3. Take The Occasional Risk
Some of the most significant moments in sports are born out of prominent risks. These plays are the ones that not every team would have made. It is the risky moves that can sometimes pay off the biggest. These are the moves that take the opposition by surprise and open up big opportunities to score and win. However, there’s also the chance that the tactic backfires and the door to score is left open for the opposing side to take advantage of. In business, the same is true; there are risky decisions that can allow a company to gain a huge leg up on its competition.
Businesses today are faced with more tools, technology, and channels than they’ve ever had before. For every next-big-thing that revolutionizes the way we do business today, there were a hundred or so false prophets that promised to be that same must-have technology or toolkit but came up way short. Companies have to tread carefully and make calculated decisions on which small business marketing trends are worth an investment and which are not. While these cautious moves are safer, they don’t create the big-win opportunities as a risk does.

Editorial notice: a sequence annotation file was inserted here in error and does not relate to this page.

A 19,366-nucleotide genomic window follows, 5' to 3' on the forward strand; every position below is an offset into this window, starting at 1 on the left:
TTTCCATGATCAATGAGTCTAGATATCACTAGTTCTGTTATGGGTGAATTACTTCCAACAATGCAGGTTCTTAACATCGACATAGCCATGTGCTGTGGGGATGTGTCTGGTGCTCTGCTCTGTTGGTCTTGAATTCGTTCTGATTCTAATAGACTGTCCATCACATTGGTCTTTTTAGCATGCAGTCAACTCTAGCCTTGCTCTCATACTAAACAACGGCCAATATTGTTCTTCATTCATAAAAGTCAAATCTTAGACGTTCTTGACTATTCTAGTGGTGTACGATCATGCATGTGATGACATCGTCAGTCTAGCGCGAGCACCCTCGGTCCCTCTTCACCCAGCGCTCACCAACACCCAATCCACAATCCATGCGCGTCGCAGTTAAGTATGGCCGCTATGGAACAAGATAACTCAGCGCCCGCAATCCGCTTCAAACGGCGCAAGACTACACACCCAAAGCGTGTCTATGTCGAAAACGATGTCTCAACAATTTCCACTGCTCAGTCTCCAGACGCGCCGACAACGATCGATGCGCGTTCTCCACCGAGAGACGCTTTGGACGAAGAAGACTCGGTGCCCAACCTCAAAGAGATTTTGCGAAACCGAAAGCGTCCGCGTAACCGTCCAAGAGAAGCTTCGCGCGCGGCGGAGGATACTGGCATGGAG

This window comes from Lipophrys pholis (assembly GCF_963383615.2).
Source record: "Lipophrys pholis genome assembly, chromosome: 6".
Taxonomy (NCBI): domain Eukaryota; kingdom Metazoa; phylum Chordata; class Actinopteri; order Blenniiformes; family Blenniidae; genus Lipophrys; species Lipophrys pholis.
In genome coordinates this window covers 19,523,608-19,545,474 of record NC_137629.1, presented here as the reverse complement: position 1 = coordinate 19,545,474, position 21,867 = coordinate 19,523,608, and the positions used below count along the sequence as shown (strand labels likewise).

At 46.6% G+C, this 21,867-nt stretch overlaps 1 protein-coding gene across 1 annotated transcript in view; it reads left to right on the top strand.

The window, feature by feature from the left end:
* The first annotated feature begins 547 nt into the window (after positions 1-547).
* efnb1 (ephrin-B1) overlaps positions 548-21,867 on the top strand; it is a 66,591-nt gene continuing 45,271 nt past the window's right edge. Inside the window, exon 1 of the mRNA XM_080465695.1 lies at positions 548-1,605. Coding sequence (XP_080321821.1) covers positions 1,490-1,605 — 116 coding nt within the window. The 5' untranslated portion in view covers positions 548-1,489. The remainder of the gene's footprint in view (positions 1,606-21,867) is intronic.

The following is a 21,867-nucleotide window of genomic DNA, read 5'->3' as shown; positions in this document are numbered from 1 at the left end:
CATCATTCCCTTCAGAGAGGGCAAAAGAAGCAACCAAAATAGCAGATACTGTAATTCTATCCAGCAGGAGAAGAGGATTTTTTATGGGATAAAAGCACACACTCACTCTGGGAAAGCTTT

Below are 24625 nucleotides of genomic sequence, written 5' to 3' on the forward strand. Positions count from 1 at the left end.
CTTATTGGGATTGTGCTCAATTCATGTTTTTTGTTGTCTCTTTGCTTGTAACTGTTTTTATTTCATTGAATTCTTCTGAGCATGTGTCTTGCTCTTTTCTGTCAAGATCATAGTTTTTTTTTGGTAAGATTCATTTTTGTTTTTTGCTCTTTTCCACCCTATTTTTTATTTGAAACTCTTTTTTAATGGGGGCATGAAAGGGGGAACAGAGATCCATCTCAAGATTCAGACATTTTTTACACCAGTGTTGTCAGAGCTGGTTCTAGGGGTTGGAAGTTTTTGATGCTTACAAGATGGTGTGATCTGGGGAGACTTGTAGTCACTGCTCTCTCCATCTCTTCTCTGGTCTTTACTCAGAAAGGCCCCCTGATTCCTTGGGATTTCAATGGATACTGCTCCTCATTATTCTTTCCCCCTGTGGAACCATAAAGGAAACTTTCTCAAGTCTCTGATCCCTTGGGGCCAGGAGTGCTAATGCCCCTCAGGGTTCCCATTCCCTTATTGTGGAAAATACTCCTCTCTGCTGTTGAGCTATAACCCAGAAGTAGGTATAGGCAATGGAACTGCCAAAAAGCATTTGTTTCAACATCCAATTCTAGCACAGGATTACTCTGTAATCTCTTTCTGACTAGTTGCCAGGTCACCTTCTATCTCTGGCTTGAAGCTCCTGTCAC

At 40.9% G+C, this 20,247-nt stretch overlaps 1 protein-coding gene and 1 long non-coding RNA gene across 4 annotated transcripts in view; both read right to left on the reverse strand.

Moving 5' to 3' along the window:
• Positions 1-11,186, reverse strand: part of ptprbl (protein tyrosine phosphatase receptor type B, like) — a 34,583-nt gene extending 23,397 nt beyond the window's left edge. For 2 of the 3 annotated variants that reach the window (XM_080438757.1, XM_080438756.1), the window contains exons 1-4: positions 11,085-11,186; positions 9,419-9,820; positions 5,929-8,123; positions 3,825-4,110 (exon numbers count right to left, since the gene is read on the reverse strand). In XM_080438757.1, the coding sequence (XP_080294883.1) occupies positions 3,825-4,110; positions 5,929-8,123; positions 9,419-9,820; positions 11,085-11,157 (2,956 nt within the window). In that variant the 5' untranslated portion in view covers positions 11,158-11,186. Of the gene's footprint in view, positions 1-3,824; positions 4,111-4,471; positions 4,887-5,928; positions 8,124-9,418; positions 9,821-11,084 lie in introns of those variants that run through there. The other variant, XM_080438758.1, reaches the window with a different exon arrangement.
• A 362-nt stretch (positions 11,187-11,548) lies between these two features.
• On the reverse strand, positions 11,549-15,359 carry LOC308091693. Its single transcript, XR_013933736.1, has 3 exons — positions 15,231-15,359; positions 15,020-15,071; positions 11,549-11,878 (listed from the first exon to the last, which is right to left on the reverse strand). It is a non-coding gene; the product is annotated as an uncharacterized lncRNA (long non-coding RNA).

Sometimes, you have to act a little cavalier and take a risk on a new technology or an unproven trend. When you consider the right risks, it gives you early insight into how this trend or technology works. While other companies are still waiting for the direction to mature and industry experts to slap the stamp of approval on it, your company has the distinct chance to be already benefiting and, in the words of Jerry Rice, “… accomplish[ing] what others can’t.”
4. Always Work Hard